In 2014, Canadian Italian artist Tony Luciani’s mother, then ninety-one years old, was no longer able to look after herself. As a painter working from his home studio, he felt it was best she stayed with him. “Mom doesn’t cook or clean anymore, so I’m the full-time caregiver” explains Tony, who began to include his mother in his art in order to help her feel more “productive”. With time, her role in the mother and son collaboration was a rejuvenating experience, “I noticed how alive she felt by participating; her youthfulness and eccentricity started to show through”. 

We live our lives, work on our craft and find ourselves; at some point there is all too often a cut off point where we are deemed “too old” to learn anything, so instead give in to the gradual deterioration of our mind and body. The moments of youthful eccentricity captured in Tony’s photographs serve as a stark contrast to the stereotypical image of ageing as a gradual deterioration, and in turn allow the viewer to reevaluate the preconceived notion of retirement.

Tony’s father had arrived in Canada as a migrant worker from Italy in 1952 to work in the coal mines of Alberta. In 1955 he moved to Toronto, Ontario, where he was joined by Tony’s mother and two brothers who had also made the voyage from Europe. Tony was born in Toronto the following year.

At the age of 22 Tony gained representation from Toronto art gallery following his studies in fine art. As a painter, for years Tony had utilized his photographs as painting references, collecting visual references so as not to forget them. These would usually be discarded once the paintings were completed. Tony elaborates: “it wasn’t until I purchased a good DSLR camera in 2013 that I realized I could do photography as a complementary expression of my discipline. All my training and experience made the transition from one medium to the other intrinsically natural for me”.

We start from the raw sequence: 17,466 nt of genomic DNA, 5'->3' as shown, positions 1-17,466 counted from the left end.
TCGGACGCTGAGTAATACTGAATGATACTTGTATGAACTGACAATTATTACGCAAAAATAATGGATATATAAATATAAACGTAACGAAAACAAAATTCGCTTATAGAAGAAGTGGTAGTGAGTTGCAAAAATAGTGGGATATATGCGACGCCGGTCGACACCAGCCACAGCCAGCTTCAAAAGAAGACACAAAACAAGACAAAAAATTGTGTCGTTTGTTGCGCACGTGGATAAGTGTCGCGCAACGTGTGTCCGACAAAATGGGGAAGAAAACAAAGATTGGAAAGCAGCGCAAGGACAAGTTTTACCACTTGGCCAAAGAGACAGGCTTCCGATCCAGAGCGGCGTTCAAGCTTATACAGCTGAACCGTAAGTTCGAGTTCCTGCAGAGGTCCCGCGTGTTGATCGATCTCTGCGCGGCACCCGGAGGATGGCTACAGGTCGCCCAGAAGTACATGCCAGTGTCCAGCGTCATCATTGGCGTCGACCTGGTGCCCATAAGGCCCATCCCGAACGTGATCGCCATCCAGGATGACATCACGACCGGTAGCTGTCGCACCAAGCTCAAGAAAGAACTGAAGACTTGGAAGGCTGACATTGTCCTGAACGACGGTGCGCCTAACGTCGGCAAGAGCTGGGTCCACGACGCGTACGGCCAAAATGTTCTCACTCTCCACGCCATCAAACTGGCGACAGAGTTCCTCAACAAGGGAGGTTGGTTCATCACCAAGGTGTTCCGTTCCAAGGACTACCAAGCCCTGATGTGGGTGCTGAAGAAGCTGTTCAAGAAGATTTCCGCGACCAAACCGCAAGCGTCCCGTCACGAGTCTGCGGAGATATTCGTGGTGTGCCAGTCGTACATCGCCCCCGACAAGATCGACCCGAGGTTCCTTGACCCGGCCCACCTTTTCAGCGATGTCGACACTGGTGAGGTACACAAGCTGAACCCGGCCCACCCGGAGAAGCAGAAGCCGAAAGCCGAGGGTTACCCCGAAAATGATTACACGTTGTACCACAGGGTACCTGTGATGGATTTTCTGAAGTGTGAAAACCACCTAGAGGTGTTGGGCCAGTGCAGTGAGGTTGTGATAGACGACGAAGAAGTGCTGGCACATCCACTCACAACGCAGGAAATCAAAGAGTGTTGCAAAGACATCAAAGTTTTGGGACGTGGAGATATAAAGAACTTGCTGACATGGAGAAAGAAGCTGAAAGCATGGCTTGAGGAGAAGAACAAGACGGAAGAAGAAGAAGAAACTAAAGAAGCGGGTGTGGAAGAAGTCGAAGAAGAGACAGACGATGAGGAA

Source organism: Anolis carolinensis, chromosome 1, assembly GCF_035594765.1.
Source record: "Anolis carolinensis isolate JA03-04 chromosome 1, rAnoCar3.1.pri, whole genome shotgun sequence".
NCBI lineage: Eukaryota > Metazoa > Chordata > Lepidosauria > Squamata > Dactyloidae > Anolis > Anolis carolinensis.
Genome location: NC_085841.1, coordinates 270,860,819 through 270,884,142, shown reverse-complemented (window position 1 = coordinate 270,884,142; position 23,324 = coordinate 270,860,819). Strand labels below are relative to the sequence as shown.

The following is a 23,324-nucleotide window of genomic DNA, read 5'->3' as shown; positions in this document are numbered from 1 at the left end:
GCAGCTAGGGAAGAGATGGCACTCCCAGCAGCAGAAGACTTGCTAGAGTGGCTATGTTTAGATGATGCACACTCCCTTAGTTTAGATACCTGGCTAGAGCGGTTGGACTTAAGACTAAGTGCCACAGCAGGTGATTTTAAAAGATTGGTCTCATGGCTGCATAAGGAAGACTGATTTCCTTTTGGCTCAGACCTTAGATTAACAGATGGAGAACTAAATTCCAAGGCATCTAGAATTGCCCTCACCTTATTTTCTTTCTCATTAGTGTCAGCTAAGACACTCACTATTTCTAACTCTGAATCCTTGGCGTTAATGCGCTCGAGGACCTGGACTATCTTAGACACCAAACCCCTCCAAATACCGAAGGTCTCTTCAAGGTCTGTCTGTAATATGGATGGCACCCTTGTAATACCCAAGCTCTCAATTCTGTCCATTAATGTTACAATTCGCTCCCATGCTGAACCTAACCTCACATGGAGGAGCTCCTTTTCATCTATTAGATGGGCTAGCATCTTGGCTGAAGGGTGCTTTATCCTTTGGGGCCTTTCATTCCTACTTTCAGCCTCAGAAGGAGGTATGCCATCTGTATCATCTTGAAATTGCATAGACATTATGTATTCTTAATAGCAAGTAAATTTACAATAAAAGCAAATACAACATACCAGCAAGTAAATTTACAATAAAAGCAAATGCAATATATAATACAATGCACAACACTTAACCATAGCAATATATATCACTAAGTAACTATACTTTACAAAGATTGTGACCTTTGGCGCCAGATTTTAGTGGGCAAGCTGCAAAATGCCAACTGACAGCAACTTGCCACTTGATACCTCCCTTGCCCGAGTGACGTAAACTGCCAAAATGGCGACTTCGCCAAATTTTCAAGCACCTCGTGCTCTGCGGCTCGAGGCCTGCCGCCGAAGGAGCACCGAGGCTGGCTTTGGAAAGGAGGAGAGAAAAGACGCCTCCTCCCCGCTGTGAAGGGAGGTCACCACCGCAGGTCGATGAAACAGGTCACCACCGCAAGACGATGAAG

Fast-forward by one year, and Tony’s ninety-one year old mother was no longer able to look after herself. She had suffered a fall and broke her hip the year Tony had bought his first camera, this occurred around the same time that her dementia began to set in. Unable to look after herself, she moved in with her son. How best to rekindle her inner spark and make her feel her presence in his flat was meaningful? Tony showed his mom sketches and encouraged her to engage in make-believe by acting out what she saw; eventually she was comfortable enough in front of the camera to pose without any prompting. Tony elaborates: “The subsequent sessions began to get more complex as my ideas developed. Her recollections and her feelings became a beautiful story to tell”. Photography was the medium that sealed this new connection between Tony and his mother and brought everything together.

Aside from his objective to rekindle his mother’s inner spark, through The Strange Ones Tony wanted to document the story of one person’s experience of coming to term with ageing, memory loss, and physical decline. At ninety-three years old, his mother still has the energy to live a happy existence; the collaboration between the pair provided Tony a new sense of meaning in his own life too. Tony explains: “The more I reflect on Mom’s story by posting these photographs on social media, the more people who see the pictures express a profound association by relaying their own experiences with age and dementia. These images have struck a chord with many individuals. Life is not about waiting to die. It’s about wanting to live”.








All images © Tony Luciani

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